The Perfect Recognition Award: How Ancient Jewelry Was Used as Symbols of Accomplishment
From the cradle to the grave, we all seek to be acknowledged for our accomplishments. To have our contributions recognized and ultimately rewarded is now, and since ancient times has been, a universal human need. Although some research has posited that a simple “thank you” satisfies the desire to be recognized, as recently as 2016, researchers have found that “thank you” has become such a habitual utterance that it lacks significance as a true expression of gratitude. Ancient societies knew that choosing a perfect token of appreciation to acknowledge a job well done was more lasting than a simple message. A quick look at history teaches us that in these early societies, leaders gifted jewelry as the ultimate token of appreciation. Today, perhaps in protest of an overabundance of throwaway goods in our society, we are seeing a resurgence of meaningful appreciation jewelry which has permanence and a long-lasting emotional effect on the recipient.
Signet rings were first used as far back as 3500 B.C. in ancient Mesopotamia and by the pharaohs of Egypt. Although initially a symbol of status, by the 13th century signet rings came to represent an award of high office. For example, the College of Cardinals would bestow upon the newly elected Pope a unique Piscatory Ring as recognition of the Pope’s elevation to the highest post in the church. Signet rings remain an important way for corporations to recognize extraordinary achievements—the championship ring given to the winning team in the Super Bowl is one such modern-day example. Not everyone is blessed with the athletic prowess it takes to play professional sports and win a Super Bowl, so corporations are finding new ways to create signet rings for their own teams of all-stars who deserve championship ring recognition.
In the pre-civilized lands north of the Roman Empire, Germanic chieftains would melt down Roman coins and turn them into metal disks known as bracteates. More valuable to Germanic culture than Italian gold, such a medal would distinguish the wearer as a favored member of the chieftain’s inner circle. Fast forward to today’s organizations in which the “inner circle” could be top salespersons, long-tenured employees, or key stakeholders, and the chieftain is the CEO or executive committee. Those in the top tier work hard and like the Germanic warriors of long ago, hope that by achieving the status of “inner circle” they will be rewarded with a lasting symbol of their distinction. Many more executive teams are now turning to jewelry as that symbol.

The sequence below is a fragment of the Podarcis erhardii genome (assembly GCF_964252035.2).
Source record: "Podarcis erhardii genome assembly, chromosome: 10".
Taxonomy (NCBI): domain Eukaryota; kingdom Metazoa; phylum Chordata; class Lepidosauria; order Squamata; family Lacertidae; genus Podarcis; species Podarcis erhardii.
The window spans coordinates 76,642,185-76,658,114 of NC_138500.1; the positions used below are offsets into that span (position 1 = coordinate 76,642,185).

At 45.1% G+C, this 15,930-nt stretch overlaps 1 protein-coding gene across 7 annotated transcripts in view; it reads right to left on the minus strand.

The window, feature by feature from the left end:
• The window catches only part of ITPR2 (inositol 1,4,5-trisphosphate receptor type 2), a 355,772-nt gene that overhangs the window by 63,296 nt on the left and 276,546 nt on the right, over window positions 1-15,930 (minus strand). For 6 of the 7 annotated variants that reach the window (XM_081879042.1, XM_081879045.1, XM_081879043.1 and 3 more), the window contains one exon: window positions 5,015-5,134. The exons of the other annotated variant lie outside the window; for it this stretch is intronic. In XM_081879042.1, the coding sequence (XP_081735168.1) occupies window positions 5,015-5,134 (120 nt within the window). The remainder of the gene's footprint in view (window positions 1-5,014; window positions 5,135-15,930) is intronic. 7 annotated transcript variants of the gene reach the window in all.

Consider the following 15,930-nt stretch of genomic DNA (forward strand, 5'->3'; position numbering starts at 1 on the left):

During the Crusades, the Catholic Church honored its armies for military success as well as demonstration of high Christian virtues. This system of recognizing value based achievements led to the development of chivalric orders, such as the Knights Hospitaller and the more commonly known Knights Templar. Upon induction into the order, a knight would be gifted a collar, a wide chain of precious metal worn over the shoulders. Although a simple gold collar was suitable for a new knight of the Order, as knights distinguished themselves in service, tenure, and valor, the collars became more ornate, featuring precious stones to denote higher levels of achievement. In today’s military complex, the bars and stripes on the uniform serve a similar purpose as the chivalric collars—to signify rank, valor, years of service, and honor.
Universities and associations frequently reward merit and high achievement with a modern day “collar” -- gold-plated medallions worn on a ribbon around the neck. Usually such awards are delivered at a commencement ceremony or annual convention, where recipients are recognized before his or her peers.
More recently, however, we have seen private corporations using such public displays of recognition by “pinning” new hires, tenured employees, and senior team members with medals, badges, lapel pins, and other items worn in the neck area above the shoulders. Entry-level lapel pins are becoming more ornate—no longer is a simple base metal pin acceptable. Instead, entry-level pins exhibit one or two colored stones (imitation, of course). As employees advance up the ranks with the organization, the lapel pins become more decorative, larger in size, and are even upgraded to precious metals or natural gemstones. Employees will wear these pins with pride.
From its ancient origins to the present day, jewelry has a powerful history of recognizing accomplishment. Some things change—heavy gold collars are unlikely to make a comeback—but the dynamics at work are fundamentally unaltered. The ancient societies recognized that when a gift of jewelry is bestowed, that gift is inherently imbued with the authority and respect of its giver. This is becoming truer today because jewelry gifts epitomize value in both senses of the word.
Value means the material worth of an object—broadly speaking, its cost in dollars, yen, pesos, rubles, and the like. However, value also means the intangible good with which a person’s actions are imbued. We say with equal ease “the value of petroleum has risen” as “a good friend has immeasurable value.” When a company, association, or university wishes to recognize a person’s value to the organization, jewelry is one of the few items that is uniquely rich in both types of value. By combining precious stones and metal with aesthetic beauty and symbolic meaning, the right piece of jewelry is simultaneously valuable and invaluable—and thus the perfect way to recognize the value, in all senses of the word, that a person brings to their organization. Jewelry says so much more than “thank you.” It says, “I value you.”
Learn more about Corporate Jeweler by Krikawa here.